Revolt: How Kurson Buried the New York Times Editorial Page

Revolt: How Kurson Buried the New York Times Editorial Page

The New York Observer has made a huge splash with an investigative story by editor Ken Kurson on internal tensions at the New York Times. According to Kurson’s story, the Times‘ reporters have growing contempt for the “tyranny and lethargy” of the paper’s editorial page, which is not only badly run but rarely read under Andrew Rosenthal. The Internet has lit up with debate about the story–and no small degree of delight.

The controversy has everything that the new media universe loves: gossip, rivalry, and a shot at “the man”–or the Grey Lady, in this instance. Yet is the story, beneath it all, just a case of rivalry between New York papers? No way, says Kurson, who spoke to Breitbart News about the story.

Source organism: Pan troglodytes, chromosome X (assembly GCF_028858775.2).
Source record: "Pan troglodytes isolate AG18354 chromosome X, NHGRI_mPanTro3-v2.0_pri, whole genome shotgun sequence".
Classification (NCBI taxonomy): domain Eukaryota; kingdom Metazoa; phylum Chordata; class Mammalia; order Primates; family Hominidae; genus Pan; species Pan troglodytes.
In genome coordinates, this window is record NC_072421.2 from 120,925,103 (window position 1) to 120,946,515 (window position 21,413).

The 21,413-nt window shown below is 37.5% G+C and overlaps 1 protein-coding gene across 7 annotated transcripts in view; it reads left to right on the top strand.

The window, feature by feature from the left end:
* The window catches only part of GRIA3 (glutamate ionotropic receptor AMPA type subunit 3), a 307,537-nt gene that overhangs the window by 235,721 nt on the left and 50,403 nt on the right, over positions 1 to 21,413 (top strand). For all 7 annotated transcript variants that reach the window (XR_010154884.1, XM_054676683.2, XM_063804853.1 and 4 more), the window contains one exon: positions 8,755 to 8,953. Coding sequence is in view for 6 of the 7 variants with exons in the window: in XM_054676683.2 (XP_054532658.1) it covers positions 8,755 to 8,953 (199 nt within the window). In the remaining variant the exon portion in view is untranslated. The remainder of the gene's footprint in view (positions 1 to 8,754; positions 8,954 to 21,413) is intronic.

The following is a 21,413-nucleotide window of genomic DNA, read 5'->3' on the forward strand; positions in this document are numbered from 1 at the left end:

“I don’t consider it a ‘hit’ piece at all,” he says. “I’ve been a loyal Times subscriber, reader, and occasional writer for twenty-plus years. It’s indispensable.

“But I got a tip–a phone call out of the blue from a Times reporter –about the growing frustration among reporters that the news side has improved in section after section but that the edit page was stubbornly refusing to budge. I called a couple other reporters, mostly at random. Every single one had his or her own tale of either funny and petty behavior or more troubling stuff. 

“I reported this for six weeks and by the end, reporters and former reporters were calling me, trying to add their two cents.” 

It was a story literally begging to be written.

There is tension at other papers, too: the Wall Street Journal‘s editorial page is infamously more conservative than its news sections. Yet the Journal‘s editorials manage to remain relevant. One of the more striking signs of the Times‘ decline is that its endorsements made no difference in local elections in 2013. The problems at the Times are about more than such political differences: they are primarily about quality, and management. 

Yet the attempt to dictate to reality from an executive perch is a management habit peculiar to the political class that now governs us. In that, the political agenda of the New York Times is central to its ongoing failures.


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